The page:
Mexican avocado import suspension: U.S. market analysis

Agronometrics in Charts: Analysis of U.S. avocado market following Mexico's suspension

Agronometrics in Charts: Analysis of U.S. avocado market following Mexico's suspension

In this edition of the ‘Agronometrics In Charts’ series, Colin Fain studies the impact of the recent suspension of imports of avocados from Mexico to the US market. Each week the series looks at a different horticultural commodity, focusing on a specific origin or topic visualizing the market factors that are driving change.

As we speak, avocados from Chile are being loaded onto airplanes to make an emergency departure for the U.S. The reason is an update to the USDA/APHIS Commodity Import Report suspending the import of Mexican avocados due to the threats sent to a USDA inspector in the country.

In a statement on twitter, the US Embassy in Mexico put forward that “Facilitating the export of Mexican avocados to the US and guaranteeing the security of our inspection teams go hand in hand. We are working with the government of Mexico to guarantee safe conditions that allow our personnel in Michoacan to continue operations.”  




January and February are the height of Mexico's production window. The massive growth of exports from this origin to the U.S. has edged every other producing region out of the market as they are not able to compete with the volume, proximity and cost effectiveness of Mexican production during these months.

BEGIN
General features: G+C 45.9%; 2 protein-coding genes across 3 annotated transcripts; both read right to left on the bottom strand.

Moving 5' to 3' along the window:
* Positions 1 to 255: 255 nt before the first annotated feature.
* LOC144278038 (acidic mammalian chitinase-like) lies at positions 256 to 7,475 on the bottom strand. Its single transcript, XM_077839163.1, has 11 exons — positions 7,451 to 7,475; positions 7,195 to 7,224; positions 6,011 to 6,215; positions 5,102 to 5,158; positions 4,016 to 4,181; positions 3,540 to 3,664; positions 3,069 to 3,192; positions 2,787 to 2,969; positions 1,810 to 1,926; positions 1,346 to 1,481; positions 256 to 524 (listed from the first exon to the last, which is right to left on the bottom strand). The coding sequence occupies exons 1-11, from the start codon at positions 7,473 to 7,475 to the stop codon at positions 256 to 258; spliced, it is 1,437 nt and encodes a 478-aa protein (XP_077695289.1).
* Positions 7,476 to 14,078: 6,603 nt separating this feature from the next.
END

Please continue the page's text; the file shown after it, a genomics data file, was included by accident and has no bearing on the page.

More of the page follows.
So not only is this the most difficult moment to freeze operations, but it is also a difficult time to source fruit from alternative origins. 

(Source: USDA Market News via Agronometrics. Agronometrics users can view this chart with live updates here)

Alternative Sources

The first question for a shocked industry is 'where do I get avocados from'? It may seem like ancient history, but at the turn of the millennium avocado imports from Mexico were merely a footnote in an industry dominated by California's production and complemented by Chile.

(Source: USDA Market News via Agronometrics. Agronometrics users can view this chart with live updates here)

Hence the note at the beginning of the story alluding to planes being filled with avocados: whatever supply shortfall that can be compensated from Chile will be a welcome relief to U.S. consumers.

The Chileans, however, have not been keeping up with the pace of growth the U.S. has seen, so there is no possible way that enough avocados can be sourced from anywhere on this planet to satisfy the levels of demand, U.S. consumers have grown accustomed to.


     (Source: USDA Market News via Agronometrics. Agronometrics users can view this chart with live updates here)

Effects on the market

The irrevocable reality of unsatisfied demand means that prices will spike. This expected effect will be the reason fruit from Chile or whatever origin that can supply it will be rushed to the U.S. as quickly as possible. 

No programs will be set up, as I would expect that any volume that makes it to the market while the import suspension is still in place will go straight to the spot market to try and take advantage of the windfall left by the absence of Mexican fruit.

This all said, a cut off of avocados from Mexico is not something completely unheard of. Strikes have affected the industry in the past, both in 2016 and 2018. 

During the 2018 strike, where producers stopped harvesting for nearly three weeks in order to demand better returns for their fruit, the industry saw volumes severely withheld while spot prices jumped from one day to the next. At one point volumes were so limited that the USDA was unable to gather a market price and had to stop reporting.

Hass Avocados, Conventional | Prices and Volumes

                                      Mexican avocado

(Source: USDA Market News via Agronometrics. Agronometrics users can view this chart with live updates here)